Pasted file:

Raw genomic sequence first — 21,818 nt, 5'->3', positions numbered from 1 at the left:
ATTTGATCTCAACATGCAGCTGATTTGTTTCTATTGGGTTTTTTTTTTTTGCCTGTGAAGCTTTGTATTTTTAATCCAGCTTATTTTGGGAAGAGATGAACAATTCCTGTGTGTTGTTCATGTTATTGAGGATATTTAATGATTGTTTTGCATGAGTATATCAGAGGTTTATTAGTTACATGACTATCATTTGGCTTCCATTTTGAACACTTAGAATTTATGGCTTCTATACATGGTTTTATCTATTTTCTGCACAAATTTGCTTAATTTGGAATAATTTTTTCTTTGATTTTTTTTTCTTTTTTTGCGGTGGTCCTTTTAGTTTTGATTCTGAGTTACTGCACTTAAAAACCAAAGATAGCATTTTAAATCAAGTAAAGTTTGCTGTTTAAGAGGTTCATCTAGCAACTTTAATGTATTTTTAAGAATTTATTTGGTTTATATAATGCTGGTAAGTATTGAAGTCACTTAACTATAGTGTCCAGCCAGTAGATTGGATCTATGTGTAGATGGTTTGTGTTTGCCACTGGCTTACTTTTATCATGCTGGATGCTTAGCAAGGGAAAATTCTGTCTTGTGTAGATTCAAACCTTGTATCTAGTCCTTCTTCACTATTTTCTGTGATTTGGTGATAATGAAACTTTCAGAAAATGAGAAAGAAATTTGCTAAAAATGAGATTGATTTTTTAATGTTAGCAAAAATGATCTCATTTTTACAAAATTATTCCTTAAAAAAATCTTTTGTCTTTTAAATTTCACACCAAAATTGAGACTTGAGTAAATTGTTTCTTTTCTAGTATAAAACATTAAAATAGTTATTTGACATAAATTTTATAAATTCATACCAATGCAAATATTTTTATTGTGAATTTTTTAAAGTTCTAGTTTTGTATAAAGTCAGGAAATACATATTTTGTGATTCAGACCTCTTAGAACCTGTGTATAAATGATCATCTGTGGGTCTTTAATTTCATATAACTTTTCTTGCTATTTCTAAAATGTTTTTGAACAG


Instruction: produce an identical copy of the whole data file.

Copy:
Raw genomic sequence first — 21,818 nt, 5'->3', positions numbered from 1 at the left:
ATTTGATCTCAACATGCAGCTGATTTGTTTCTATTGGGTTTTTTTTTTTTGCCTGTGAAGCTTTGTATTTTTAATCCAGCTTATTTTGGGAAGAGATGAACAATTCCTGTGTGTTGTTCATGTTATTGAGGATATTTAATGATTGTTTTGCATGAGTATATCAGAGGTTTATTAGTTACATGACTATCATTTGGCTTCCATTTTGAACACTTAGAATTTATGGCTTCTATACATGGTTTTATCTATTTTCTGCACAAATTTGCTTAATTTGGAATAATTTTTTCTTTGATTTTTTTTTCTTTTTTTGCGGTGGTCCTTTTAGTTTTGATTCTGAGTTACTGCACTTAAAAACCAAAGATAGCATTTTAAATCAAGTAAAGTTTGCTGTTTAAGAGGTTCATCTAGCAACTTTAATGTATTTTTAAGAATTTATTTGGTTTATATAATGCTGGTAAGTATTGAAGTCACTTAACTATAGTGTCCAGCCAGTAGATTGGATCTATGTGTAGATGGTTTGTGTTTGCCACTGGCTTACTTTTATCATGCTGGATGCTTAGCAAGGGAAAATTCTGTCTTGTGTAGATTCAAACCTTGTATCTAGTCCTTCTTCACTATTTTCTGTGATTTGGTGATAATGAAACTTTCAGAAAATGAGAAAGAAATTTGCTAAAAATGAGATTGATTTTTTAATGTTAGCAAAAATGATCTCATTTTTACAAAATTATTCCTTAAAAAAATCTTTTGTCTTTTAAATTTCACACCAAAATTGAGACTTGAGTAAATTGTTTCTTTTCTAGTATAAAACATTAAAATAGTTATTTGACATAAATTTTATAAATTCATACCAATGCAAATATTTTTATTGTGAATTTTTTAAAGTTCTAGTTTTGTATAAAGTCAGGAAATACATATTTTGTGATTCAGACCTCTTAGAACCTGTGTATAAATGATCATCTGTGGGTCTTTAATTTCATATAACTTTTCTTGCTATTTCTAAAATGTTTTTGAACAG